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Many businesses will engage self-employed individuals to provide assistance during busy periods, or due to staff absences.
For example, pharmacies and opticians may engage a self-employed individual, or ‘locum’ - a qualified pharmacist or optometrist to carry out work as and when required.
Often, a business will use a self-employed individual on a semi regular basis, and may even come to rely on them. The question then arises – what is their employment status?
Businesses will engage individuals on a self-employed basis, rather than as employees, to afford more flexibility to the working arrangement.
Employees receive holiday and sick pay and those with two or more years’ service will have protection from unfair dismissal, whereas self-employed individuals receive a tax break and increased control over how and when they work in exchange for less protection when a working arrangement ends.
As a matter of best practice, businesses should make sure that there is a written agreement with their self-employed staff. The terms of this agreement will specify their employment status and should set out the way in which the parties will manage the working relationship in practice.
There is, unfortunately, no quick and easy test applied by the courts to determine an individual’s employment status. Simply labelling an individual as self-employed within an agreement will not in itself determine an individual’s employment status.
It also will not be sufficient to satisfy an Employment Tribunal or HMRC that the relevant individual is not a worker or an employee.
Courts, Employment Tribunals and HMRC will look behind a written agreement to consider how the parties manage the relationship on a practical level. It is therefore essential that parties conduct themselves in keeping with any written agreement to avoid the contract being deemed a sham.
It is necessary to consider a number of factors, which may or may not be addressed in an agreement. Previous case law has highlighted a number of indicating factors that should be taken into account when determining employment status:
If the agreement includes an obligation on an individual to accept all shifts offered to them by the business, this is likely to indicate employee rather than self-employed status.
Self-employed individuals should be freely able to turn down work on a particular day or shift (for example, because they have already been engaged by a different business).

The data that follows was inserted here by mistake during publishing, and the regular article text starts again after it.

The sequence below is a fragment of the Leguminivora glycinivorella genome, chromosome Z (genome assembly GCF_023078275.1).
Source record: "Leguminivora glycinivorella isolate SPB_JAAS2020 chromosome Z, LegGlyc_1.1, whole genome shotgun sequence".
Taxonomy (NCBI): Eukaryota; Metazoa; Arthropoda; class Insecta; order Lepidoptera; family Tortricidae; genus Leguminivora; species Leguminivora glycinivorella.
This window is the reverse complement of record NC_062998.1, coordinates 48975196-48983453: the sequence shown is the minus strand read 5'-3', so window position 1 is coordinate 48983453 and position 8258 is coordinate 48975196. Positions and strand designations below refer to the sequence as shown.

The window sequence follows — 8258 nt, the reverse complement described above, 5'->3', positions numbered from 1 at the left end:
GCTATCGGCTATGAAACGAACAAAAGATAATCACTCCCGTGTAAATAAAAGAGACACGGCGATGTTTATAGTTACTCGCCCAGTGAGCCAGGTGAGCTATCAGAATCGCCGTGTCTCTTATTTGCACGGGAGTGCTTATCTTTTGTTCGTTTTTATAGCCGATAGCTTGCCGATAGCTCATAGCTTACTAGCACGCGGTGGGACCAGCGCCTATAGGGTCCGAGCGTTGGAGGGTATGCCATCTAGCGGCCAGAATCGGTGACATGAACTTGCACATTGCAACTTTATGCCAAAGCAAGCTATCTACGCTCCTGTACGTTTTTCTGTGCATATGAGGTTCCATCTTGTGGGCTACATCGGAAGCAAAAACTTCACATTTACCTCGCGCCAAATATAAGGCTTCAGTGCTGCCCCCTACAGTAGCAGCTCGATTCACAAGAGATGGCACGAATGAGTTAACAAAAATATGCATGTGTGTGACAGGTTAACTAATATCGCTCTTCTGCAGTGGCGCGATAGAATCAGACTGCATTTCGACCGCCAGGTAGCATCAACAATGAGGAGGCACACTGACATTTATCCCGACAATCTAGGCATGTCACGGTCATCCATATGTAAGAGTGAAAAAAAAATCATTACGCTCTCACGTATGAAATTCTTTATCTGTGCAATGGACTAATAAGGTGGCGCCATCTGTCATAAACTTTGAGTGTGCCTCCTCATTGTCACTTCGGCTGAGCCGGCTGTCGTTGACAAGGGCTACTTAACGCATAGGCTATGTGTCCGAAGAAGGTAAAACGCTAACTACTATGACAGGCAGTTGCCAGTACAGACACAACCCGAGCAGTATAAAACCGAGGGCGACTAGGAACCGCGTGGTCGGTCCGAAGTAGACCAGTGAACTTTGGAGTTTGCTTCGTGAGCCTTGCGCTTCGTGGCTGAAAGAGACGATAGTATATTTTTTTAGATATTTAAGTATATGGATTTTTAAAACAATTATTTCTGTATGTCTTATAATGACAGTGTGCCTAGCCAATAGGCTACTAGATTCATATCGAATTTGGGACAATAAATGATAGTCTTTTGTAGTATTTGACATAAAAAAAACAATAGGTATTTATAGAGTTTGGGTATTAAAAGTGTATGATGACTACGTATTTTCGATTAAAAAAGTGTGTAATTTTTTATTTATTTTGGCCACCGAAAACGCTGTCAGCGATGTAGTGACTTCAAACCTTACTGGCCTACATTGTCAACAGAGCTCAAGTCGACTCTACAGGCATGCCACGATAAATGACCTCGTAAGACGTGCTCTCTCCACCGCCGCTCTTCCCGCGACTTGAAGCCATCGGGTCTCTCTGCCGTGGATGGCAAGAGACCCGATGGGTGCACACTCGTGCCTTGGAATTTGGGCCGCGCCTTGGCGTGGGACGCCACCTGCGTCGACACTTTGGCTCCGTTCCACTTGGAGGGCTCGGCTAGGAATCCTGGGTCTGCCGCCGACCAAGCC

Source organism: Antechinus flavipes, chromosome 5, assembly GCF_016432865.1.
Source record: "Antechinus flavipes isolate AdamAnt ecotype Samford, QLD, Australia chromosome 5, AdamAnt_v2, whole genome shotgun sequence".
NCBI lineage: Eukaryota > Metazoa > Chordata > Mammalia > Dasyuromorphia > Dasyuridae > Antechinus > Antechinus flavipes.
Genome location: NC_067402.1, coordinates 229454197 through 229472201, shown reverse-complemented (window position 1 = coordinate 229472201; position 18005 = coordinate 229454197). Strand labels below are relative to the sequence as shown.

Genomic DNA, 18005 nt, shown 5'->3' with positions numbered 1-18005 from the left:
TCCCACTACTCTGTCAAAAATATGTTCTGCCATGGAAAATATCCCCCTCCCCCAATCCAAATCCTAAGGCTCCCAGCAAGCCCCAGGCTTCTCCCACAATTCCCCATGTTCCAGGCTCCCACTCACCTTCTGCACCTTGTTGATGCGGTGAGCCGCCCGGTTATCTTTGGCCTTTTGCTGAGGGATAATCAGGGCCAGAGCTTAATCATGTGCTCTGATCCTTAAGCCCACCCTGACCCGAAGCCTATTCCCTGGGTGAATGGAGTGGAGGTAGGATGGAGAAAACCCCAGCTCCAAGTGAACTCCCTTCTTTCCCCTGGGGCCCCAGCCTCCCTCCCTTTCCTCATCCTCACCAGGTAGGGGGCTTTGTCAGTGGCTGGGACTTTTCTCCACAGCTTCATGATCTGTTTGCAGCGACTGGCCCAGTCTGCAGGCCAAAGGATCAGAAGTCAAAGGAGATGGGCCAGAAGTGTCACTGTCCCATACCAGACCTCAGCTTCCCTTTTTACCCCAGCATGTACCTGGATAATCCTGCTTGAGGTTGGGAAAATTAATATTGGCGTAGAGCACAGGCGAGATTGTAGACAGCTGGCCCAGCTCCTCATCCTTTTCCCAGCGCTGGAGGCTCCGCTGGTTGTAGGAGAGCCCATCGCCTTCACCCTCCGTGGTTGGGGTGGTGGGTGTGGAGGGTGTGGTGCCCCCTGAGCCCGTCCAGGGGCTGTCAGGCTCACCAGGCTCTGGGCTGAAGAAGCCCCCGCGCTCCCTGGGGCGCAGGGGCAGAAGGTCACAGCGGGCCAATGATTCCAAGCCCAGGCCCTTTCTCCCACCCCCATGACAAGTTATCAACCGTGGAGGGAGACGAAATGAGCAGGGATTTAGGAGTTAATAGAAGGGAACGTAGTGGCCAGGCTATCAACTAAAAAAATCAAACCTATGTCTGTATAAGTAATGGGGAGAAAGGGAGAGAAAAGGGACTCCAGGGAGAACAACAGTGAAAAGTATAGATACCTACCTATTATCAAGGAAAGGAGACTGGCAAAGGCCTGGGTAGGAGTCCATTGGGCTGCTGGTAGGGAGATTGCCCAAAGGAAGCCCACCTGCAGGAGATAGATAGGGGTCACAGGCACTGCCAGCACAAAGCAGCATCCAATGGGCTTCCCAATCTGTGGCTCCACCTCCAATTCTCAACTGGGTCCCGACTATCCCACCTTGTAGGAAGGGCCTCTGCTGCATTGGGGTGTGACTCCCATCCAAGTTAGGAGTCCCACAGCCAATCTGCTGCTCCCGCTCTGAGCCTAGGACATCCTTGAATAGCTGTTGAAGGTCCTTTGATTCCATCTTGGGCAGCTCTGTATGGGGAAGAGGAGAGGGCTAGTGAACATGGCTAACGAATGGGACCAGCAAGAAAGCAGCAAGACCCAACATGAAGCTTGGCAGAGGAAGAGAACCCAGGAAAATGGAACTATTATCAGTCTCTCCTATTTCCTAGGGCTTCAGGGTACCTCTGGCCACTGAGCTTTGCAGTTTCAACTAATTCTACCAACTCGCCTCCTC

Indeed, a non-exclusive working relationship between the individual and the business is in keeping with self-employed status.
A requirement that the individual provides the services to the business personally (without a right to send a substitute in their place) will suggest that the individual is an employee.
However, particularly given the responsibilities of a locum pharmacist, an individual’s employment status will not turn solely on a requirement for personal service.
Often, locum agreements will include a right on the part of the locum to send a substitute, but only with the prior approval of the pharmacy.
In the event that a locum exercises any right of substitution, it is key that they assume responsibility for payment of the substitute, rather than the pharmacy.
Whilst locums will need to assist with the running of the business, and supervise staff, they should not (in keeping with self-employed status) be exercising any management function in relation to either the pharmacy or its staff.
By way of example, locums should not lead staff appraisals, attend marketing/business development events or be subject to grievance and disciplinary procedures.
Businesses will not be able to circumvent employee protection if the locum is treated the same as an employee.
Locums should not receive staff benefits (such as a retail discount, entitlement to an employee share scheme etc) or be paid during any period of holiday or sickness absence.
Such conduct would be in keeping with an employer/employee relationship.
Self-employed individuals assume a level of financial risk that would normally be borne by an employer. They are in business on their own account and therefore enjoy the profits and endure the losses.
As a result of preferential tax treatment, locums must not be paid through the business’s PAYE system as if they were employees.
They should be paid without deduction of income tax and national insurance contributions. They are responsible for accounting to HMRC for these.
To distinguish between employed staff and locums, it is preferable to pay locums by the hour and only for hours worked rather than a monthly amount akin to a salary.
Locums should also pay for their own training costs, membership of the professional bodies and professional indemnity cover, which would otherwise be covered by the business for employees.
It is important to remember that fulfilling one factor on its own will not necessarily result in a locum being considered to be an employee.
The test applied by the courts is to look at all the relevant factors and decide whether, on balance, it indicates an employment or self-employed relationship.
his article was written by Tim Jenkins.
For more information please contact Tim on +44 (0)1483 252529 or email@example.com.